Each bank of four lifters is installed as a unit. The OE type 6mm shouldered lifter guide bolts must be used to properly center the trays.

With lifters snapped into the plastic guide, they are held away from the cam. Once the lifter trays are secured, use a pushrod to push each lifter downward to make contact with each cam lobe. Notice the very visible “FRONT” designation on the Fel-Pro MLS head gasket. The gaskets are directional (dedicated left and right) and must be positioned properly to avoid covering the water jackets.

The Trick Flow GenX® 225 aluminum cylinder heads feature 225cc intake/80cc exhaust runners with Trick Flow’s full CNC Competition porting. Features include 2.055 inch intake/1.575 inch exhaust valves, dual 1.300 inch valve springs, titanium retainers, and seven degree locks. Trick Flow changed the valve angle from 15 degrees to 13.5 degrees to decrease valve shrouding, increase mid-lift airflow, and improve rocker arm-to-valve cover clearance.

The Trick Flow GenX heads feature 65cc combustion chambers. I verified volume with a burette; and each chamber was spot-on at 65cc.

The decks are impeccably machined to a very fine RA finish, perfect for MLS gasket use.

Here is the cylinder head tightening sequence. The ten primary head studs are installed finger-snug, with nuts final torqued to 80 ft.-lbs. The inboard 8mm “pinch” stud nuts were torqued at 25 ft.-lbs. All threads, washers and nut undersides were coated with ARP assmebly lube.

The COMP Cams Ultra Gold rocker arms feature heavy duty valve tip rollers, high-durability caged-bearing trunnions, and a relatively low profile. The kit comes with rocker arm stands so a pair of rockers can be bolted directly to the heads. The stands feature radiused pockets that accept the rocker trunnions. Rocker arm ratio is 1.72:1.

Our Fluidampr harmonic damper features a 7.5” diameter pulley. The damper was carefully drawn onto the crank snout with an interference fit of 0.0015” (with front seal and snout lightly lubed).

Timing System

Our timing system is a Cloyes Hex-A-Just set. It includes the crank gear, chain, cam gear, oil pump drive gear, needle bearing unit and a cam timing adjuster bushing. The cam gear is compatible with a front-mounted (LS2 style) camshaft position sensor.

To install, position Number One piston at TDC, with the timing mark on the crank gear at 12 o’clock. Position the camshaft with its pin at approximately 3 o’clock. The roller bearing supplied with the set is installed between the cam nose and rear of the cam gear. The caged black side of the bearing must face the block so the bearing can rotate freely. The Hex-A-Just bushing is inserted into the cam gear from the rear of the gear. Install the cam gear and chain and verify that the timing dot on the cam gear is at 6 o’clock, facing the mark on the crank gear.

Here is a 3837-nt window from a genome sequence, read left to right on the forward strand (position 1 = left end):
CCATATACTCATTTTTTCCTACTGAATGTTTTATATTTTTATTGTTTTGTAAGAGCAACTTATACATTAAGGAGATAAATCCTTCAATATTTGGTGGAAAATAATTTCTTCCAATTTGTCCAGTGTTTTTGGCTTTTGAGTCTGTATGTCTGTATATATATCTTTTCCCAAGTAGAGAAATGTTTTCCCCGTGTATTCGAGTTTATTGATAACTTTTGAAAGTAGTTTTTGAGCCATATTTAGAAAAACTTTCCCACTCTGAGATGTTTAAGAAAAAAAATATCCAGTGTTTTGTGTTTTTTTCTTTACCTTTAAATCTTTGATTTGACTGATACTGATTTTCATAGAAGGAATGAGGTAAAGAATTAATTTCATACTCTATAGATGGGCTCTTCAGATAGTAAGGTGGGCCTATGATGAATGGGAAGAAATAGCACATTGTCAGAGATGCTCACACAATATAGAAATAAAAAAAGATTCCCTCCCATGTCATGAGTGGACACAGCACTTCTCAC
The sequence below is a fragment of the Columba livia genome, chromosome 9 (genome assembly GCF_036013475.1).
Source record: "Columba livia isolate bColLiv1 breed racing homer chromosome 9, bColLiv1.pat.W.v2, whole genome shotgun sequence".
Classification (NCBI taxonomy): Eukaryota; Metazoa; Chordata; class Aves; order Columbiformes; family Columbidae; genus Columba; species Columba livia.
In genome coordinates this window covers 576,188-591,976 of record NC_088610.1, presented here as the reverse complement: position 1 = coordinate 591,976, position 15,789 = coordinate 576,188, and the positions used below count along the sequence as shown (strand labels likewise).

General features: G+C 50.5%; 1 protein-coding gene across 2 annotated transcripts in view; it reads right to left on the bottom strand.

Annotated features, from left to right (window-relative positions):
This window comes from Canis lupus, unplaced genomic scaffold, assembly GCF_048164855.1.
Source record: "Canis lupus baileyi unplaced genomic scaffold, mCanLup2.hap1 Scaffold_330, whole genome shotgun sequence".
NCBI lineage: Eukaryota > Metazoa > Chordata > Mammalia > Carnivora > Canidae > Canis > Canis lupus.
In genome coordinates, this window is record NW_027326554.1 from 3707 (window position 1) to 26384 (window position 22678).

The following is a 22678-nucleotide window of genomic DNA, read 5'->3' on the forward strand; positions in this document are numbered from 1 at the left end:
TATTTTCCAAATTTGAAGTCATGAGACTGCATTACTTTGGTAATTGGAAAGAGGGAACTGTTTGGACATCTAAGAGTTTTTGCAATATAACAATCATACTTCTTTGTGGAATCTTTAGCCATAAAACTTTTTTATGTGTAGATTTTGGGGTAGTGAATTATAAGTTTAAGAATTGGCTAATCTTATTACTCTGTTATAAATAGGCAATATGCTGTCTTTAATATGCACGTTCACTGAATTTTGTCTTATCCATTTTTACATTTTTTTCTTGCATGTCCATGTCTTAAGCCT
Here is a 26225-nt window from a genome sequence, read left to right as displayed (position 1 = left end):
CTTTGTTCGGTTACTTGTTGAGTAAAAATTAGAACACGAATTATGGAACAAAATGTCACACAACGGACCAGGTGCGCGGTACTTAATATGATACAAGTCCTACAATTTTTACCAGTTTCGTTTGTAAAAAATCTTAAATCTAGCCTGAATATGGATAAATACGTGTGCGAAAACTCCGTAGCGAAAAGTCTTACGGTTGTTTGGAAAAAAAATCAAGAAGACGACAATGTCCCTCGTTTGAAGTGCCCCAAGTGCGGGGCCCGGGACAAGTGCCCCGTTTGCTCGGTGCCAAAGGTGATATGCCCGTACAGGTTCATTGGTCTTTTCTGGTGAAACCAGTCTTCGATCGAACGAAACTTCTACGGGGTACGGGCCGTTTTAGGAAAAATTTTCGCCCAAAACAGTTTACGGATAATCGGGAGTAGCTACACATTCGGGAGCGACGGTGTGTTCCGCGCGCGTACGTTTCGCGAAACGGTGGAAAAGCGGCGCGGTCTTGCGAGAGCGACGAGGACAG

Hold the cam gear flush against the bearing and cam and finger-install all three cam gear bolts. Snug the bolts to eliminate any slop in the cam gear. Roll the crank back and forth, bringing it back to the gear alignment marks. Crack the three bolts loose just enough to allow gear adjustment. Use a 1/4-inch hex wrench to rotate the Hex-A-Just bushing to your desired cam timing. For now, we set this at zero. The cam timing was then checked using a degree wheel.

A chain damper helps control timing chain harmonics. Some LS blocks come with this damper, but our iron LQ9 block does not have bolt holes to install one. The damper adapter from Trick Flow features a bracket that shares the bottom three bolts for the camshaft retainer plate; the plastic damper bolts to the bottom of the bracket.

Cover Plates

The front timing cover is from COMP Cams. It can accommodate a front-mounted (LS2 type) cam position sensor and allows you to use a big block Chevy timing pointer. The hole for the cam sensor has an adapter plug with an offset hole for the sensor. The supplied square-profile O-ring fits on the adapter for sealing. If the block is stock and features a standard cam bore location, the adapter plug is installed with the sensor hole at 6 o’clock. If you’re dealing with a raised-cam block, the sensor hole should be positioned at 12 o’clock.

The front cover is supplied with black oxide socket head cap screws that nestle into the mounting holes’ counterbores. We decided to use 8mm ARP 12-point bolts. Since bolt head flanges were a bit too large to seat in the counterbores, we filled the counterbores with two small washers behind each bolt head. The bolt location behind the timing pointer adapter is too shallow for an ARP bolt head, preventing the timing pointer adapter from seating flush. You can grind a notch on the backside of the lower area of the adapter to fit the ARP bolt, or use a socket head cap screw. Since the adapter hides this fastener, we used the screw.